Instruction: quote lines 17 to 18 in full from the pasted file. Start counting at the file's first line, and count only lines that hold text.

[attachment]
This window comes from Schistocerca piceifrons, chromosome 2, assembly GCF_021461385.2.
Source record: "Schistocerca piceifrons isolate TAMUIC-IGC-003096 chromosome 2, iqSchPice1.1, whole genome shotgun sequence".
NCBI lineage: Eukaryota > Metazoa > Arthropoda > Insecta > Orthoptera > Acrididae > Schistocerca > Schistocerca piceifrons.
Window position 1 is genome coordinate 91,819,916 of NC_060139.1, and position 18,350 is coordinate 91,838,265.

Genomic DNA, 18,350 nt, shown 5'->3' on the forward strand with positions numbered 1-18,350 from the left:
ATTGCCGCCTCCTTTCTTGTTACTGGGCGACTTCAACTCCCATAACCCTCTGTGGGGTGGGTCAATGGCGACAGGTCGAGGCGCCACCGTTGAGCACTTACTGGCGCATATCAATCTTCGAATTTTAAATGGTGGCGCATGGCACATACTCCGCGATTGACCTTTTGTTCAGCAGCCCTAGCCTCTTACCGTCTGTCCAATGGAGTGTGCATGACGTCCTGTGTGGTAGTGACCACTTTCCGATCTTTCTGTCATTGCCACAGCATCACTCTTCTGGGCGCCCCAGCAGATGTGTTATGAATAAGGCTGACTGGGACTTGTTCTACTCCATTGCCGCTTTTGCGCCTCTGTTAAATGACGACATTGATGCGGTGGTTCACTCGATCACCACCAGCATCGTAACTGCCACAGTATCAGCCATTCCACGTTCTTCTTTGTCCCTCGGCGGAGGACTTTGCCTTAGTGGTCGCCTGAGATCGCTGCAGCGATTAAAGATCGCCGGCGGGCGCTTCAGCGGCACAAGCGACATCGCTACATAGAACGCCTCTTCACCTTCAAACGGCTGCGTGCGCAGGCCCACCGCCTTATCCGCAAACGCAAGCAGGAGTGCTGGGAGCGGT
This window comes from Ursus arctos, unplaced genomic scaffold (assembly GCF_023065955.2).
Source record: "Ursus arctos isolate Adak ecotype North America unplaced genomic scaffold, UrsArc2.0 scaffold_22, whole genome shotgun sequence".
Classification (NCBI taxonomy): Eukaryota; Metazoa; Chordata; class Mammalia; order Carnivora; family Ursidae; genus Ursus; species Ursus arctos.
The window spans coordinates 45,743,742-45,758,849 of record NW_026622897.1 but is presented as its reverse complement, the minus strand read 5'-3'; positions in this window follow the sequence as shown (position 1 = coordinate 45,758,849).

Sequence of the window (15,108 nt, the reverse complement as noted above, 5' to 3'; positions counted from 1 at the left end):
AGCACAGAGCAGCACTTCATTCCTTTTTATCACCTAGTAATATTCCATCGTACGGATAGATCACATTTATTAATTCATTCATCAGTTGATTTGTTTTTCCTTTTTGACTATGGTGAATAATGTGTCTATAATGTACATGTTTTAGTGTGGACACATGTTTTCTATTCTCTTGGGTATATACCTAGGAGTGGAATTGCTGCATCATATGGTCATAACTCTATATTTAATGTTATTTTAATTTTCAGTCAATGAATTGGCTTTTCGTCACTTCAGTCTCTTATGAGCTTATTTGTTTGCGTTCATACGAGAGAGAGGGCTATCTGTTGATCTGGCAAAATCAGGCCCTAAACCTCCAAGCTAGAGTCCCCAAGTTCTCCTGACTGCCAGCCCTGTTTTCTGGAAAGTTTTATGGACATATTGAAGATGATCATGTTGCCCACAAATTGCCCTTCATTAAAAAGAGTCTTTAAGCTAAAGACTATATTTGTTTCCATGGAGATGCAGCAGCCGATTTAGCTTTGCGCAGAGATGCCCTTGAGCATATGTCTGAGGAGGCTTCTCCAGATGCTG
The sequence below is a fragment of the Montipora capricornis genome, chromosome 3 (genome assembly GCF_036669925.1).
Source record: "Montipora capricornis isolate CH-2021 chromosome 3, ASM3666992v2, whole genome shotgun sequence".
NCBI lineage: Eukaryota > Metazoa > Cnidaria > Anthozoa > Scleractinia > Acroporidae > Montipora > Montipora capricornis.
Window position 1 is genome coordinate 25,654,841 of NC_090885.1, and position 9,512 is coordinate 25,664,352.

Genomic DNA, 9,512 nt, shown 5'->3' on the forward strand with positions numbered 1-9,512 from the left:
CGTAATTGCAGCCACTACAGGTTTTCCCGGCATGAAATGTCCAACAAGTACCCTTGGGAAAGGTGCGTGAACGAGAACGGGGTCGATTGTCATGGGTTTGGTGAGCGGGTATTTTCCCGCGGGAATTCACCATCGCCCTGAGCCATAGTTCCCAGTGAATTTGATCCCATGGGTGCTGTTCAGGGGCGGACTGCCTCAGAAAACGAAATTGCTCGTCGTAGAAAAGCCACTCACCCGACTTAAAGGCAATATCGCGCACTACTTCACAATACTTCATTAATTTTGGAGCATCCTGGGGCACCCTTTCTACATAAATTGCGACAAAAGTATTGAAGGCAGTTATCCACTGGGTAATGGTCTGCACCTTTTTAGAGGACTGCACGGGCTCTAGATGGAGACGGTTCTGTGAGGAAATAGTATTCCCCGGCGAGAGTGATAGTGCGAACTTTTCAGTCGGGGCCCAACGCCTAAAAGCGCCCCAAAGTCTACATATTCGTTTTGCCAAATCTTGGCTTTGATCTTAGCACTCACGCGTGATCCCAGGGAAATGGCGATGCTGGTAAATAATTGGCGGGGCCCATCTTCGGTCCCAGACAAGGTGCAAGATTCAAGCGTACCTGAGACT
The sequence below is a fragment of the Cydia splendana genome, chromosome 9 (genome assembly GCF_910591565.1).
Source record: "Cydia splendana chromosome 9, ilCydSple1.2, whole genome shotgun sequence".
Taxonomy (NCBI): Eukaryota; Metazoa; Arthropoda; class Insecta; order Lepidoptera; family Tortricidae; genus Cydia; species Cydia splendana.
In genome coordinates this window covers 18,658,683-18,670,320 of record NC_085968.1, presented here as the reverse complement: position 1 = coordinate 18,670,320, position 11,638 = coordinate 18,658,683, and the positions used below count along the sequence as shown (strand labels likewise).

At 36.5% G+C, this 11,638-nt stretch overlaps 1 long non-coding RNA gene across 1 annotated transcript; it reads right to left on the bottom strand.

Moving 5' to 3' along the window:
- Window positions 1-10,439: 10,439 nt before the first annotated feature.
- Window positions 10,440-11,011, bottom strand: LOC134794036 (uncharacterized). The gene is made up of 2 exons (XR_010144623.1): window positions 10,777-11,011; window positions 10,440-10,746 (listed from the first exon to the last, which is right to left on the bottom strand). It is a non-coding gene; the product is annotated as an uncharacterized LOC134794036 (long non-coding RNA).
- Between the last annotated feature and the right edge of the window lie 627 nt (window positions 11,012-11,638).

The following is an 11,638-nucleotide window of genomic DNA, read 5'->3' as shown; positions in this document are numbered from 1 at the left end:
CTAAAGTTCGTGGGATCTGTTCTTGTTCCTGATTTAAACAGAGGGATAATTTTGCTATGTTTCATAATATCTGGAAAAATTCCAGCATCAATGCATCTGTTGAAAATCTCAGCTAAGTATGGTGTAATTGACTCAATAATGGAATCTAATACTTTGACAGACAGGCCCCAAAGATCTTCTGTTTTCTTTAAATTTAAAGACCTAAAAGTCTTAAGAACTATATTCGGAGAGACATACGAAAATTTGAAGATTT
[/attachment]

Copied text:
Genomic DNA, 9,512 nt, shown 5'->3' on the forward strand with positions numbered 1-9,512 from the left:
CGTAATTGCAGCCACTACAGGTTTTCCCGGCATGAAATGTCCAACAAGTACCCTTGGGAAAGGTGCGTGAACGAGAACGGGGTCGATTGTCATGGGTTTGGTGAGCGGGTATTTTCCCGCGGGAATTCACCATCGCCCTGAGCCATAGTTCCCAGTGAATTTGATCCCATGGGTGCTGTTCAGGGGCGGACTGCCTCAGAAAACGAAATTGCTCGTCGTAGAAAAGCCACTCACCCGACTTAAAGGCAATATCGCGCACTACTTCACAATACTTCATTAATTTTGGAGCATCCTGGGGCACCCTTTCTACATAAATTGCGACAAAAGTATTGAAGGCAGTTATCCACTGGGTAATGGTCTGCACCTTTTTAGAGGACTGCACGGGCTCTAGATGGAGACGGTTCTGTGAGGAAATAGTATTCCCCGGCGAGAGTGATAGTGCGAACTTTTCAGTCGGGGCCCAACGCCTAAAAGCGCCCCAAAGTCTACATATTCGTTTTGCCAAATCTTGGCTTTGATCTTAGCACTCACGCGTGATCCCAGGGAAATGGCGATGCTGGTAAATAATTGGCGGGGCCCATCTTCGGTCCCAGACAAGGTGCAAGATTCAAGCGTACCTGAGACT